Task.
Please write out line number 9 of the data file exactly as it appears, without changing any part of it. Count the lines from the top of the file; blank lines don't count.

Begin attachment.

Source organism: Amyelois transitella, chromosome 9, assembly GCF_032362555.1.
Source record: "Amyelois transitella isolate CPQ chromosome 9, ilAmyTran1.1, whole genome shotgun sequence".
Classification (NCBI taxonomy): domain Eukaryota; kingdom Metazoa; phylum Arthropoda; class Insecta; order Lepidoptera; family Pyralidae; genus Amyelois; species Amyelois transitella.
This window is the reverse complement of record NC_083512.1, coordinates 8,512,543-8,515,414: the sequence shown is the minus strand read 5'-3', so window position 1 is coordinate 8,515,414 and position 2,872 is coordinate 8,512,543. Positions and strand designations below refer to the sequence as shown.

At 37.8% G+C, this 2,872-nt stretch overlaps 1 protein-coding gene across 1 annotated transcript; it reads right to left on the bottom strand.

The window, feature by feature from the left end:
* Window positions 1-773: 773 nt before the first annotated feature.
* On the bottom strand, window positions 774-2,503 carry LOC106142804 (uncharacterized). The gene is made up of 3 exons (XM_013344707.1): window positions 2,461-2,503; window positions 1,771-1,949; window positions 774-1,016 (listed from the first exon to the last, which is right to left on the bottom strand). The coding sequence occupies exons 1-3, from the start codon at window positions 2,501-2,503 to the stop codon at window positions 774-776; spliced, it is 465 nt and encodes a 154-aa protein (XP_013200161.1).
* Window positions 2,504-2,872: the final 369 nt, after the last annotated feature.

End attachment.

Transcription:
* Window positions 2,504-2,872: the final 369 nt, after the last annotated feature.